A financial asset or liability held and owned under your name. When you open a checking, savings, certificate of deposit (CD) or money market account—you have certain rights as an account holder.
APR (Annual Percentage Rate)
The total annual cost of borrowing a loan, including interest and fees. Most lenders require you to agree to the rate they quote before they will lend money.
APY (Annual Percentage Yield)
Savings accounts, money market deposit accounts and certificates of deposits offer different interest rates. The annual percentage yield (APY) is a way to compare these savings options by taking into account the compounding effects that occur when you regularly add funds to your account.
ATM (Automated Teller Machine)
Banks with convenient locations and an ATM network are perfect for basic banking transactions, such as withdrawing cash or checking balances.
The amount of money in your bank account that you can use to buy things or pay bills. Some transactions may still be pending (not yet completed) and so they will not be part of the available balance.
Accounts that hold funds that can be accessed immediately without penalty or risk of loss. FDIC-insured bank savings and checking accounts, as well NCUA-backed credit union money market accounts are considered safe and liquid places to hold cash.
A cheque instructs the writer’s bank to make a payment to someone else. Some people write paper cheques and other people use their banks' online bill pay features, which generate electronic versions of checks that can be sent over the Internet.
A checking account, sometimes referred to simply as a bank account, is the place where people keep money and maintain records of their transactions.
When you deposit money into an account that offers a rate of interest, the greater amount your savings earn over time as compound interest takes effect. Compound interest allows you to earn more money on your savings by earning interest not only on the amount in your account, but also on previous earnings.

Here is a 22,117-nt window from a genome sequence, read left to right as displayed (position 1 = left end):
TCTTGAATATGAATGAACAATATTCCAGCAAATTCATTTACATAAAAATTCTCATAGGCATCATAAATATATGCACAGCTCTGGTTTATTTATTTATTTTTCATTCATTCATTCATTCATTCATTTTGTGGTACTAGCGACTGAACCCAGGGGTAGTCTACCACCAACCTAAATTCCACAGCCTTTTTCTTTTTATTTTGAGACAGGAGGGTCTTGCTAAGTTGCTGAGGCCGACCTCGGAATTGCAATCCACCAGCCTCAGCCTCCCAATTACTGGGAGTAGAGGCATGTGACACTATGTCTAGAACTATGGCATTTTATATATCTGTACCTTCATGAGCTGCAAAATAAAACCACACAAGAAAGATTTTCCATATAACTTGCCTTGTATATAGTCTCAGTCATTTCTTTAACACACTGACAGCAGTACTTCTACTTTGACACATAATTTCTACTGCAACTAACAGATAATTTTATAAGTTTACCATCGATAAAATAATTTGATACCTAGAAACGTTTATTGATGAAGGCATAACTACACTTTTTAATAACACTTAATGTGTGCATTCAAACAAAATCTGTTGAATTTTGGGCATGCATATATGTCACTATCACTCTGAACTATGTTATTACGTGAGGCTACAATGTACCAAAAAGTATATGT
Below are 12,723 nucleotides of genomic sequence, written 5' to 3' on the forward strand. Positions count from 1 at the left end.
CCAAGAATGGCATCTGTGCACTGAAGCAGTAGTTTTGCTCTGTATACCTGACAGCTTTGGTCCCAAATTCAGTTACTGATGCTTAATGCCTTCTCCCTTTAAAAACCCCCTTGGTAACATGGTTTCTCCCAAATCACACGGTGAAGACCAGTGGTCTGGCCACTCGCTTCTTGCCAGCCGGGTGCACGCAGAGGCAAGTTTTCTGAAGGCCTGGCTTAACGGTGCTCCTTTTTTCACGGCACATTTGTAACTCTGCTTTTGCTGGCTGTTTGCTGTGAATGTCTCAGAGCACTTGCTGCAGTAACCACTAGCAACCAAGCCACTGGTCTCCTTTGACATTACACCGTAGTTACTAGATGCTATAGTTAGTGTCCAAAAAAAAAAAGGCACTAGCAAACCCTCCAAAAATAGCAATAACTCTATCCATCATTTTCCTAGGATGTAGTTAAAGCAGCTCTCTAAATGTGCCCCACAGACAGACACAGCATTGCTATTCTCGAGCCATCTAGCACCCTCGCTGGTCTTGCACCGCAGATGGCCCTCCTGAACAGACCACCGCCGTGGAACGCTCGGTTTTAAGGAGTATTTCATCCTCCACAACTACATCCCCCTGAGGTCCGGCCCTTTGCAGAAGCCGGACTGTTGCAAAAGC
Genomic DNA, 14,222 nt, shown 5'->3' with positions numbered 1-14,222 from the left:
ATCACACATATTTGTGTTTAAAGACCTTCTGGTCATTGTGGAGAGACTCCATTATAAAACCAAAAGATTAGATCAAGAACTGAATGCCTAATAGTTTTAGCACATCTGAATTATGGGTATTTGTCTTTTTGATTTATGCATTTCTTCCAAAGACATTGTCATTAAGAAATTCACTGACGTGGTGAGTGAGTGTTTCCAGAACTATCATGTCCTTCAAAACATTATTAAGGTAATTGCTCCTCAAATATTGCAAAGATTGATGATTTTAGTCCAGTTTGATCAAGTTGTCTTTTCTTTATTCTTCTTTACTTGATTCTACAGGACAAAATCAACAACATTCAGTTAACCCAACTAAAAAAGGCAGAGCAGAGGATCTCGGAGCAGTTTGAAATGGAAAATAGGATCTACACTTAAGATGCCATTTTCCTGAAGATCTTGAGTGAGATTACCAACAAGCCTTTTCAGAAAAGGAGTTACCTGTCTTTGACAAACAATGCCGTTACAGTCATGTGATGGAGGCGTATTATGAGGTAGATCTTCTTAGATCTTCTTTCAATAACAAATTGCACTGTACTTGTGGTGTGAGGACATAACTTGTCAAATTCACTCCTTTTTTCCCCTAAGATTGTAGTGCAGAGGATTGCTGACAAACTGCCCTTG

Terms and conditions are basically the rules that you agree to when opening a bank account or taking out a loan. Make sure you read them carefully, because violating them can have serious consequences.
Credit refers to a person's ability to borrow money and pay it back –a record compiled by credit bureaus of when someone pays bills on time. A high credit score can help you get lower interest rates on loans, better terms and larger amounts of money, among other benefits.
A debit card works like a credit card but it is connected to your bank account. The money you spend with the debit card gets deducted from that same account rather than charging interest.
A payment method where people can sign up to have their paychecks automatically deposited into their account (without having to endorse and deposit a cheque), many banks offer reduced fees for those customers.
Electronic funds transfer (EFT)
An electronic method of transferring funds between banks, businesses or individuals.
Electronic signatures have the same legal validity as paper contracts--and often carry more weight in disputes because they are easier to find and produce as evidence than handwritten documents can be.
Investments are financial assets that are purchased and sold by investors, with the goal of earning a return on investment (ROI). Common types of investments include stocks, bonds, and mutual funds.
There are a number of investment alternatives to traditional savings accounts, such as gold and fine art. Unlike bank savings and checking accounts, investments carry risks of loss but can also reap substantial rewards in the form of higher interest rates or increased liquidity if sold at a profit.
A joint account is an account that two or more people have equal rights to use. For example, many married couples have a joint checking account that allows them both write checks and make deposits into the same shared bank balance.
Online banks offer most of their services through websites or mobile apps, allowing users to perform financial transactions from any location at any time.
When you opened a savings account, you began your banking career. You have many options for where to stash your money safely –banks and credit unions alike.
Wire transfers are another type of electronic funds transfer. They typically involve paying a fee depending on whether the transfer is incoming or outgoing and domestic (within your country) or international.